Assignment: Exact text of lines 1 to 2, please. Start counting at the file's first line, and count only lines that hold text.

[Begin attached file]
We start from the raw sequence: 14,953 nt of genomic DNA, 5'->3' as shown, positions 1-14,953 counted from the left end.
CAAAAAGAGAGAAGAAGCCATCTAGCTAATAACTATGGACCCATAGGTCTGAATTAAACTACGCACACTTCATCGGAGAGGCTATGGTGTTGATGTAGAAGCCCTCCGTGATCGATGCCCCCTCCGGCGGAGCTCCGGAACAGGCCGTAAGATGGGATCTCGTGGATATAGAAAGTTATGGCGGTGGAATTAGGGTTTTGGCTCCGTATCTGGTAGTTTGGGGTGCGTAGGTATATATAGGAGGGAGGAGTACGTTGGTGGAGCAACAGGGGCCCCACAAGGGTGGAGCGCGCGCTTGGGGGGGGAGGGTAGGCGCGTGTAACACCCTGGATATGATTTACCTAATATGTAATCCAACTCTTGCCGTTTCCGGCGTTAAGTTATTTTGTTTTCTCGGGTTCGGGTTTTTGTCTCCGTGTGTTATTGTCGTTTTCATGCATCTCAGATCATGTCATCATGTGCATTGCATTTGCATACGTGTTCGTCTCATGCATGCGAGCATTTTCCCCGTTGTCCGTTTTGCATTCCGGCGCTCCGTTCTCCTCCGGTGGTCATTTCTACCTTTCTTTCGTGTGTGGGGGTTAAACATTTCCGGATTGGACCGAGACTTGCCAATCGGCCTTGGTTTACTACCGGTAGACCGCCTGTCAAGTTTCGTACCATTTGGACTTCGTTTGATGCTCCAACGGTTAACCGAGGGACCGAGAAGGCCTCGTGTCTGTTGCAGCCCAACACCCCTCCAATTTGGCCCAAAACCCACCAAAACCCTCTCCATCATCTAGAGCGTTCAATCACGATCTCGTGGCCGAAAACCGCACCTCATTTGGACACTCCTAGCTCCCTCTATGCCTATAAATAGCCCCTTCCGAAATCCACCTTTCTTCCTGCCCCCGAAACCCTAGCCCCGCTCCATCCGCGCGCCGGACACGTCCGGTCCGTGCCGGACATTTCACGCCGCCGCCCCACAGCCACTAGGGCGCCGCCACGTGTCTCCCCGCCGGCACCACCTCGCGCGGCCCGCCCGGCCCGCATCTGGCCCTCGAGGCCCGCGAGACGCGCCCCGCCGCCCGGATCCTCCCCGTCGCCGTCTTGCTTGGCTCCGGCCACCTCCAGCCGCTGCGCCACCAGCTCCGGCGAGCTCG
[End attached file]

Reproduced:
We start from the raw sequence: 14,953 nt of genomic DNA, 5'->3' as shown, positions 1-14,953 counted from the left end.
CAAAAAGAGAGAAGAAGCCATCTAGCTAATAACTATGGACCCATAGGTCTGAATTAAACTACGCACACTTCATCGGAGAGGCTATGGTGTTGATGTAGAAGCCCTCCGTGATCGATGCCCCCTCCGGCGGAGCTCCGGAACAGGCCGTAAGATGGGATCTCGTGGATATAGAAAGTTATGGCGGTGGAATTAGGGTTTTGGCTCCGTATCTGGTAGTTTGGGGTGCGTAGGTATATATAGGAGGGAGGAGTACGTTGGTGGAGCAACAGGGGCCCCACAAGGGTGGAGCGCGCGCTTGGGGGGGGAGGGTAGGCGCGTGTAACACCCTGGATATGATTTACCTAATATGTAATCCAACTCTTGCCGTTTCCGGCGTTAAGTTATTTTGTTTTCTCGGGTTCGGGTTTTTGTCTCCGTGTGTTATTGTCGTTTTCATGCATCTCAGATCATGTCATCATGTGCATTGCATTTGCATACGTGTTCGTCTCATGCATGCGAGCATTTTCCCCGTTGTCCGTTTTGCATTCCGGCGCTCCGTTCTCCTCCGGTGGTCATTTCTACCTTTCTTTCGTGTGTGGGGGTTAAACATTTCCGGATTGGACCGAGACTTGCCAATCGGCCTTGGTTTACTACCGGTAGACCGCCTGTCAAGTTTCGTACCATTTGGACTTCGTTTGATGCTCCAACGGTTAACCGAGGGACCGAGAAGGCCTCGTGTCTGTTGCAGCCCAACACCCCTCCAATTTGGCCCAAAACCCACCAAAACCCTCTCCATCATCTAGAGCGTTCAATCACGATCTCGTGGCCGAAAACCGCACCTCATTTGGACACTCCTAGCTCCCTCTATGCCTATAAATAGCCCCTTCCGAAATCCACCTTTCTTCCTGCCCCCGAAACCCTAGCCCCGCTCCATCCGCGCGCCGGACACGTCCGGTCCGTGCCGGACATTTCACGCCGCCGCCCCACAGCCACTAGGGCGCCGCCACGTGTCTCCCCGCCGGCACCACCTCGCGCGGCCCGCCCGGCCCGCATCTGGCCCTCGAGGCCCGCGAGACGCGCCCCGCCGCCCGGATCCTCCCCGTCGCCGTCTTGCTTGGCTCCGGCCACCTCCAGCCGCTGCGCCACCAGCTCCGGCGAGCTCG